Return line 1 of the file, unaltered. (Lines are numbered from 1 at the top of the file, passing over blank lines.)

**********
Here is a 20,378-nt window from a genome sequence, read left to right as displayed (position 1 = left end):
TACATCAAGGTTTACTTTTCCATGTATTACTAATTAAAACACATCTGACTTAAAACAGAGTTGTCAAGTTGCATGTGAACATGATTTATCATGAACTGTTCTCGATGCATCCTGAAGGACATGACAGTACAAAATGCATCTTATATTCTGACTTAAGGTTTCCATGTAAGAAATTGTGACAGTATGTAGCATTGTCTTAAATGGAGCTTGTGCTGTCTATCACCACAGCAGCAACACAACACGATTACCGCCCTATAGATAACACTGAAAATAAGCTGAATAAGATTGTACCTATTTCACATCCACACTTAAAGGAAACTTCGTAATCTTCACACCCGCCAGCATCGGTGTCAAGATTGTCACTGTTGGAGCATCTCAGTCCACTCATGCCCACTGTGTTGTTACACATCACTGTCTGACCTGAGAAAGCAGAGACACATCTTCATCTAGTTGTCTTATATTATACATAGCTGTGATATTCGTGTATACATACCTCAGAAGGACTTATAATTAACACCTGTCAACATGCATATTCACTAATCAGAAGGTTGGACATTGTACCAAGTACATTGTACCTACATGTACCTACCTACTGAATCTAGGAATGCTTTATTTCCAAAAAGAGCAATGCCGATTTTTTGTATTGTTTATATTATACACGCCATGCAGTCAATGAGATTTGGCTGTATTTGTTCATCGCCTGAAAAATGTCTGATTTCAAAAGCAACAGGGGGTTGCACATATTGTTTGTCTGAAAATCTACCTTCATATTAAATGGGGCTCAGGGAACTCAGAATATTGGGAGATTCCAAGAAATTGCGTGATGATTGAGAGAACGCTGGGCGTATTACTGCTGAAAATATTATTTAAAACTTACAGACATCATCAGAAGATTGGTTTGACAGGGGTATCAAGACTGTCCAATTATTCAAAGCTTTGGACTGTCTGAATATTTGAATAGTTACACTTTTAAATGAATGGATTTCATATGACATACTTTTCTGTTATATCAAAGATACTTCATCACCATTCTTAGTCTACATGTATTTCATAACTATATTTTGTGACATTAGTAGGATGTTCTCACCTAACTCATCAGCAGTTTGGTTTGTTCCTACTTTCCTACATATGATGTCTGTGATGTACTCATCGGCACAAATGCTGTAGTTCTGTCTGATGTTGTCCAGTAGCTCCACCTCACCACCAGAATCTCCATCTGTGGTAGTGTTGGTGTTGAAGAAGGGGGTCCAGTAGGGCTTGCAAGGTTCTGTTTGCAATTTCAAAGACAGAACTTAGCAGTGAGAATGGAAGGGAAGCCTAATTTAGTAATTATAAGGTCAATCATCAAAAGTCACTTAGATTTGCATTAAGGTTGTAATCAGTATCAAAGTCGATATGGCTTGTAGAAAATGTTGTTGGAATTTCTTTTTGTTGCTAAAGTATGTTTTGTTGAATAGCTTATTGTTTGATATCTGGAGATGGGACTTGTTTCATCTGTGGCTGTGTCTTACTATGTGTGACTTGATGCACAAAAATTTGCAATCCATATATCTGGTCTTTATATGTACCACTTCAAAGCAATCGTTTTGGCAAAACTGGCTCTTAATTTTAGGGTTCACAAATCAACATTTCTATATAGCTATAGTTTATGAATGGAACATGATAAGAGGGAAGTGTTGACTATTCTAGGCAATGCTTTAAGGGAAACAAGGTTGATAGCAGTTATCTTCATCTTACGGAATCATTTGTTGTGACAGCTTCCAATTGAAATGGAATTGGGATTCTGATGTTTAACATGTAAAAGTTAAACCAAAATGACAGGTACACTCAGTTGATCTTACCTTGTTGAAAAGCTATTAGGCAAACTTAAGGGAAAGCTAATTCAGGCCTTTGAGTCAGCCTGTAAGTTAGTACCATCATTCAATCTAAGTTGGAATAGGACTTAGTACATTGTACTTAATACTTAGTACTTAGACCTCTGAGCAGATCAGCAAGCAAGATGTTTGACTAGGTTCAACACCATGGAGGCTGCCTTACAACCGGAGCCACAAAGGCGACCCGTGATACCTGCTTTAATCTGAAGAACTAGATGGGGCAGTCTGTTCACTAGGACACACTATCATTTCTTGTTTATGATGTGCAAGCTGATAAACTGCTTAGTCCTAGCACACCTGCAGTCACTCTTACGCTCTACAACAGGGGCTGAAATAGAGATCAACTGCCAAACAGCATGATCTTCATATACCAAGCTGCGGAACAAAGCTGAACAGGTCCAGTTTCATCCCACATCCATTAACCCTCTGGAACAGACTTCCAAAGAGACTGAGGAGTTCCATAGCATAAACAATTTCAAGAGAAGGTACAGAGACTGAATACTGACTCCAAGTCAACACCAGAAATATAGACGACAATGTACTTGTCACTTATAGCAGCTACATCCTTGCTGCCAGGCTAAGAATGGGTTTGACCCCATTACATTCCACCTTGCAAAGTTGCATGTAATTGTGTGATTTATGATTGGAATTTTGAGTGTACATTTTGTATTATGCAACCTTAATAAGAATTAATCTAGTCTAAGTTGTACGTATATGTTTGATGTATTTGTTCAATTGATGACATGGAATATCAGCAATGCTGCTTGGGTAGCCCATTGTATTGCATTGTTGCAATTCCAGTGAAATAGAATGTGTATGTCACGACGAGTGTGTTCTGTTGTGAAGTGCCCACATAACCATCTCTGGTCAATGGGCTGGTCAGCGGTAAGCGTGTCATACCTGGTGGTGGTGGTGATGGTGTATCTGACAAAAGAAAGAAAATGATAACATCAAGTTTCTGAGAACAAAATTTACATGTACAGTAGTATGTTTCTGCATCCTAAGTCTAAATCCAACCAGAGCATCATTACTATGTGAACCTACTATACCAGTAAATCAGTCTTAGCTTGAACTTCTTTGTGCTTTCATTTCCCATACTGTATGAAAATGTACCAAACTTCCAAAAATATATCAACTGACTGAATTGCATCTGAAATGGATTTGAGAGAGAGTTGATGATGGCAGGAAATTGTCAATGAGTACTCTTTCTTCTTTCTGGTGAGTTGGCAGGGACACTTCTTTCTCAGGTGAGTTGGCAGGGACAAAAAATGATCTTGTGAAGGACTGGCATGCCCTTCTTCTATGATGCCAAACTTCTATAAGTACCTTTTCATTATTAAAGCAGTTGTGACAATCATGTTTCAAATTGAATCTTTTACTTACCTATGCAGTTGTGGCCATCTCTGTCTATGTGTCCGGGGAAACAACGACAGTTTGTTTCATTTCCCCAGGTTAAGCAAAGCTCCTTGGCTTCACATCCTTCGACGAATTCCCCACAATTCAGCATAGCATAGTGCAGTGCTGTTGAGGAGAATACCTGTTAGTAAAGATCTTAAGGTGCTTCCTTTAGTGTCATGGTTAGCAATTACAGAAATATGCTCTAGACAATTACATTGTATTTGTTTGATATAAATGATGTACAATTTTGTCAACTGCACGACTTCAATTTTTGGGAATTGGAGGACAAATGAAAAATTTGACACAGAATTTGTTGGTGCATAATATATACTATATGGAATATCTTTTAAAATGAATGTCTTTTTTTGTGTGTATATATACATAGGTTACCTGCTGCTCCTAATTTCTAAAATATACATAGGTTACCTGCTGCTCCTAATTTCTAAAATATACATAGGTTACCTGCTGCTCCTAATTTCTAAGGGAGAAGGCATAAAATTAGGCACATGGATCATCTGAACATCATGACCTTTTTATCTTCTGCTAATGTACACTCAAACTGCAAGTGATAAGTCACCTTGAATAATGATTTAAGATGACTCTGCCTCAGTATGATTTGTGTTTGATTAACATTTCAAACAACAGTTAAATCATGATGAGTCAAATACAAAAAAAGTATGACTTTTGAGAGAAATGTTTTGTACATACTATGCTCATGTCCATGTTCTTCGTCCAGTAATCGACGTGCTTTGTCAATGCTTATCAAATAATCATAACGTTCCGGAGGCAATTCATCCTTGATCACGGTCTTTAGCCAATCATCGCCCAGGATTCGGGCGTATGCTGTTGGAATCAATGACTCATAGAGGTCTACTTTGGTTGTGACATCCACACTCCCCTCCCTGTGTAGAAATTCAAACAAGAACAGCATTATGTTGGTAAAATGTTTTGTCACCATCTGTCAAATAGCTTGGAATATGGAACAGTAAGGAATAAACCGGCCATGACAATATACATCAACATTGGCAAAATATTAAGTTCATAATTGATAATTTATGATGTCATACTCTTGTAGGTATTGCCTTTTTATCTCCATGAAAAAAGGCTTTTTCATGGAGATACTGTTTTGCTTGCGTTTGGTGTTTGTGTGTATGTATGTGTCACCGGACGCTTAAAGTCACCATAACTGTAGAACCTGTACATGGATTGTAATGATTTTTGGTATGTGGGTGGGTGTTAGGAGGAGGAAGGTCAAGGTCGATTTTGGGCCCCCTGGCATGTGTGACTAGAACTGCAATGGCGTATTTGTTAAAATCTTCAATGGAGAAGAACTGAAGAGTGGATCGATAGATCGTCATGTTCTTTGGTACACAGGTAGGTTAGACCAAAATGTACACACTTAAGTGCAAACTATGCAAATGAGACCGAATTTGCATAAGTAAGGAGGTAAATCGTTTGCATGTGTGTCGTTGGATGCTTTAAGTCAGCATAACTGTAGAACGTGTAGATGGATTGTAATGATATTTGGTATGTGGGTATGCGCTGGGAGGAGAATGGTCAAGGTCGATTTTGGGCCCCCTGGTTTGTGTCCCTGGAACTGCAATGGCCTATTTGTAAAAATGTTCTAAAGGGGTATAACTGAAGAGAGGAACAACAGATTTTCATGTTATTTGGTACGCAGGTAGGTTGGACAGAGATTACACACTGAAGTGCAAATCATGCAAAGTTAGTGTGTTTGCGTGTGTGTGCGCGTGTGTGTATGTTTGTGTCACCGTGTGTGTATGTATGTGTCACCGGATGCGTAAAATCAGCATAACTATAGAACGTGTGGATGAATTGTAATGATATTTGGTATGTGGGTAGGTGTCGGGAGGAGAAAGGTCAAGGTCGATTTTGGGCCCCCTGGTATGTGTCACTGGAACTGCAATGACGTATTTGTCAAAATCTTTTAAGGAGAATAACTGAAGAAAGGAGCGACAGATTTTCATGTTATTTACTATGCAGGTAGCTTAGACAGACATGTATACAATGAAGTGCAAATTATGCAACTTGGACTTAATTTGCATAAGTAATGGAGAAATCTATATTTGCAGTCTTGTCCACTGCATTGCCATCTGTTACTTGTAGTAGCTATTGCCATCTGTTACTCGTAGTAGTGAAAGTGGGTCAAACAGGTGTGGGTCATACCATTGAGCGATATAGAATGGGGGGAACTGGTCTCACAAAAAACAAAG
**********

Here is a 20,378-nt window from a genome sequence, read left to right as displayed (position 1 = left end):